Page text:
Fatigue is an often-mentioned side effect from cancer and its various treatments. It is not the type of fatigue where a good night’s sleep will “cure” us. It just seems to go on and on.

A standard dictionary definition of fatigue, according to Medicine, is, “extreme tiredness resulting from mental or physical exertion or illness.” Fatigue can also be acute and come on suddenly or be chronic and persistent. This describes what many of us experience.

There are several names for fatigue in cancer patients, which include cancer fatigue, cancer-related fatigue and cancer treatment-related fatigue. Whatever it is called, I think most cancer survivors will agree that it sucks!

Cancer fatigue has made a huge change in my life. I researched various articles from the National Cancer Institute, Mayo Clinic and Cancer Network: Oncology Nursing to find out more information. As I suspected, this insidious and lingering side effect is under-reported, under-diagnosed and under-treated. The percentage of persons suffering from fatigue in breast cancer survivors may be as high as 30 percent and last as long as five years after treatment, according to the journal Oncology.

The question I have is why, and now the research is explaining some reasons. The changes to your body by the cancer can lead to fatigue. Certain cancers can weaken muscles, damage organs and alter hormones. Some cancers release proteins called cytokines which causes fatigue. All cancer treatments, including chemo, radiation, surgery, bone marrow transplants and biological destroy healthy and damaged tissue, according to the Mayo Clinic.

Obviously, there are other side effects from treatments such as nausea, vomiting and diarrhea that can also cause tiredness. Think what an episode of the flu or an intestinal bug does to our body, then imagine what survivors go through periodically. Some cancers can even cause anemia, which is bound to make the body weak.

In addition to all of the above causes, pain, lack of sleep, infections, hormonal changes and other factors increase the fatigue even more. Immunotherapy can leave flu-type symptoms, while surgery is always an assault to the body. It also makes sense that the buildup of toxic substances left in the body after treatment contributes to feeling weak. Being less active is a huge factor.

One of the most important elements of fatigue in cancer is nutrition. In cancer survivors, the body may not be able to absorb the nutrients from the food as a result of cancer, treatment or both. The patient may not feel like eating because of nausea and diarrhea. The body needs more energy because of infections and fever, which many survivors suffer.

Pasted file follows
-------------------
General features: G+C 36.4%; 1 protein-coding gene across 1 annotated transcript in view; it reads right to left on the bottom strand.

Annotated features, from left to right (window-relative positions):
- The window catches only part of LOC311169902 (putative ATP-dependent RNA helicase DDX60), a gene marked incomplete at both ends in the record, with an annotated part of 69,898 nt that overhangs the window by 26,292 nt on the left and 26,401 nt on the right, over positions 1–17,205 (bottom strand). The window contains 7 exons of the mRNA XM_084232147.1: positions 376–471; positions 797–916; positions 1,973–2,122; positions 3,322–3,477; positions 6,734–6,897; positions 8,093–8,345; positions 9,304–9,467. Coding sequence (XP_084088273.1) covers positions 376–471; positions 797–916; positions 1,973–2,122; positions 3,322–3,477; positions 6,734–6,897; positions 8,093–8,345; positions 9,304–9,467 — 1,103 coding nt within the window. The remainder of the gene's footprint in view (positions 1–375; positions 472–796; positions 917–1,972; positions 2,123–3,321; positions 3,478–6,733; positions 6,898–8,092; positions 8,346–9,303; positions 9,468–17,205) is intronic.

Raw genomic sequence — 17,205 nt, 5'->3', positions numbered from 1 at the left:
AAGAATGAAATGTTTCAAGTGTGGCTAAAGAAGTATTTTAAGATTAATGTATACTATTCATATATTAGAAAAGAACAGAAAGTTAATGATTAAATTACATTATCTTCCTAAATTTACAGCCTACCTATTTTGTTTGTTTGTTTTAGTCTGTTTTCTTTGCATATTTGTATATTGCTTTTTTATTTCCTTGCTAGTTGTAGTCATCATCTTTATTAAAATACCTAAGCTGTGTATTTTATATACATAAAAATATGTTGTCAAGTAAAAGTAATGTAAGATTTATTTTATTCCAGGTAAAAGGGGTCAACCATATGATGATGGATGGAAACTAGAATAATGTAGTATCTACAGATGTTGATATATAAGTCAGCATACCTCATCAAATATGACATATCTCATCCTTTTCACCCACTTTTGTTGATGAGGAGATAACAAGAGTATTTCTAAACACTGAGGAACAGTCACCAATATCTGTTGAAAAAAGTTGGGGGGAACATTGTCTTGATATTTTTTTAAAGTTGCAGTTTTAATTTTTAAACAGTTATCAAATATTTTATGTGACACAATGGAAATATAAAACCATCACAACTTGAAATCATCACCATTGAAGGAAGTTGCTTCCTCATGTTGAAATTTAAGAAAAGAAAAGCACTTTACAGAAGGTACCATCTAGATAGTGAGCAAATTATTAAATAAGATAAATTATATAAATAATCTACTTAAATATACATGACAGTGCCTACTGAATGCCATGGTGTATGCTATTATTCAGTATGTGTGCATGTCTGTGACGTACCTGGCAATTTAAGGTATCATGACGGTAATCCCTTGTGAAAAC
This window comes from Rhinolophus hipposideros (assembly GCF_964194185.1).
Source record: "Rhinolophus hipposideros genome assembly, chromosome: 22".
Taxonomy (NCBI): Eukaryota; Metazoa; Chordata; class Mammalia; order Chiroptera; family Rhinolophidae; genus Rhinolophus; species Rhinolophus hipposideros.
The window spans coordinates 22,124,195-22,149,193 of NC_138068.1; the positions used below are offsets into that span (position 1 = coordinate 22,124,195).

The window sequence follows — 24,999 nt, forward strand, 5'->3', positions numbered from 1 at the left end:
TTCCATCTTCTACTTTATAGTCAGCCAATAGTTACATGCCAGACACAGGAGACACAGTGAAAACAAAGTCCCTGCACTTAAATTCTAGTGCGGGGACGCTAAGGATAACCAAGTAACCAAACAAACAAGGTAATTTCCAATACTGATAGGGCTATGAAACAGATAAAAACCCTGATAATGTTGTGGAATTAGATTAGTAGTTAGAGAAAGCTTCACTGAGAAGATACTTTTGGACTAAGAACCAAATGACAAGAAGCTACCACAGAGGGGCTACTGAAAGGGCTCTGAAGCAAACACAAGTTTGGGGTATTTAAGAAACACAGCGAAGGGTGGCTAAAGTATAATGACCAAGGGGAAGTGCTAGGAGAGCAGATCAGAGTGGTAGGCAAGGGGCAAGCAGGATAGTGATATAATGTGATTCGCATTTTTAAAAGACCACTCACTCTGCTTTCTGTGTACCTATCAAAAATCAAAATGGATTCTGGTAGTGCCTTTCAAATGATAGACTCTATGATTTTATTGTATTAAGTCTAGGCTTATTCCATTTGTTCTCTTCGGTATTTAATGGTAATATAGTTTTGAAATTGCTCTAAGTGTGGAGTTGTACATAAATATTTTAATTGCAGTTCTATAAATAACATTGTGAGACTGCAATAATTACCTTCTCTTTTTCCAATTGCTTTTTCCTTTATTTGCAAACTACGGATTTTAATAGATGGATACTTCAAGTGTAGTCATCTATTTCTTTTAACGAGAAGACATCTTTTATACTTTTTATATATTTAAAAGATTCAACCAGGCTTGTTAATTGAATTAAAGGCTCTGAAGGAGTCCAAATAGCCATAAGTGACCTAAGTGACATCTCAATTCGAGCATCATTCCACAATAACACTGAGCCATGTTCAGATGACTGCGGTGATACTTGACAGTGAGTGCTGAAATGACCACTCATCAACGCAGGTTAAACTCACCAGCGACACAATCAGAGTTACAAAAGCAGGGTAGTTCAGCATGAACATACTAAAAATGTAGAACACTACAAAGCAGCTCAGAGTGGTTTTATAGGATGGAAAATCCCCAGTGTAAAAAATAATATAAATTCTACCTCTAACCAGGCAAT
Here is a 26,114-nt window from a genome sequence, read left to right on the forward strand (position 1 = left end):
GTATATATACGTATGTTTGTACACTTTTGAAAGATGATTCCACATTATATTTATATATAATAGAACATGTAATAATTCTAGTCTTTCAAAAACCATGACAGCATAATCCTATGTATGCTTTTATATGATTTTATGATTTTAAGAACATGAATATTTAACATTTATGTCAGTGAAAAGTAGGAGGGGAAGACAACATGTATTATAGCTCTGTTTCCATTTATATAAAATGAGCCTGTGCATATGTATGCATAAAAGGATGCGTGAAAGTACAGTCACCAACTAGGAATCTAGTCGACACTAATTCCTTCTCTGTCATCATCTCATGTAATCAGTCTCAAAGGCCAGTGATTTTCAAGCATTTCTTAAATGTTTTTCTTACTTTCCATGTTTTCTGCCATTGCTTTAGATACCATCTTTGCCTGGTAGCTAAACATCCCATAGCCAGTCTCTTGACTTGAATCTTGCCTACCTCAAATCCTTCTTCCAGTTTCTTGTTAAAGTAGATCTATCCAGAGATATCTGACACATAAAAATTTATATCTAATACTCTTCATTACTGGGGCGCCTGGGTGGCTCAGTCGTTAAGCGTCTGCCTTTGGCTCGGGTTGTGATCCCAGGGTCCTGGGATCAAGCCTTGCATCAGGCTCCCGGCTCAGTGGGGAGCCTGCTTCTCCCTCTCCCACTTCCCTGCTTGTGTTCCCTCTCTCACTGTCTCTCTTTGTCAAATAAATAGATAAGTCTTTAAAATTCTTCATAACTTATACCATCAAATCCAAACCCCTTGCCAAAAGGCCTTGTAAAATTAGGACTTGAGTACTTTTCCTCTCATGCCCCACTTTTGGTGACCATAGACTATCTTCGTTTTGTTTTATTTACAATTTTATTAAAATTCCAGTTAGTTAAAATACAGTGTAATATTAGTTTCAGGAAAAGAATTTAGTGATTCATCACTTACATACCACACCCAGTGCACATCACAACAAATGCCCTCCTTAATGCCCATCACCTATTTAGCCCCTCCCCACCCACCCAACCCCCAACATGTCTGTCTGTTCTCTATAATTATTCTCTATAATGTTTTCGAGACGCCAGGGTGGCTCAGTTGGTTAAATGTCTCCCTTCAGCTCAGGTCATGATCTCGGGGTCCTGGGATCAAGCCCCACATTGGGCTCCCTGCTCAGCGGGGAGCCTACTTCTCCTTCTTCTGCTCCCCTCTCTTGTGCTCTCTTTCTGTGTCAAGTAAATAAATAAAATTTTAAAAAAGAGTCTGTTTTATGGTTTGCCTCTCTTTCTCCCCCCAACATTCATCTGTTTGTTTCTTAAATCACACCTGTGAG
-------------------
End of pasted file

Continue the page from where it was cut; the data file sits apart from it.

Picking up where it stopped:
One way to battle fatigue is to have your doctor refer you to a nutritionist. I am fortunate enough to be at a YMCA which has a LIVESTRONG program, and have received tremendous advice from two nutritionists. One of the first foods recommended to me was Kefir for my intense diarrhea. The nutritionist relates a story about a colon cancer survivor who had gone through more than a dozen medications from his doctors to control the diarrhea and nothing worked. He decided to eat the Kefir, which immediately helped him. It is available in the yogurt department of most grocery stores. I have learned to make smoothies, to try different brands of foods and to read labels from these classes.

The other major solution to fatigue is hyper kinetics or exercise! Regular and moderate exercise improves one’s capacity to move, increases muscle strength and decreases fatigue. LIVESTRONGhelps with special exercises for persons recovering from cancer treatments. What survivors need to realize is we do not need to run a marathon. Even an exercise like simple chair yoga helps with fatigue.

Finally, the cancer survivor needs to learn how to pace oneself and not over exert. A number of articles have addressed this, but what I find most interesting is one from the National Cancer Institute. Research has discovered that during and after cancer treatment, patients cannot stay focused over long periods of time and have a hard time remembering. There is even a name for it – attention fatigue!

The answer to helping with this type of fatigue is to take part in restful activities, and spend time outdoors. Now I know that all that time I spend watching television and reading are good for me!

In summary, fatigue is a problem that doesn’t go away. However, we can try to make it better. Talk to your oncology nurse, navigator, doctor and people on your medical team and do not just believe that fatigue is inevitable. All of us need to have some control, and the more control we have over our bodies, the better we feel!

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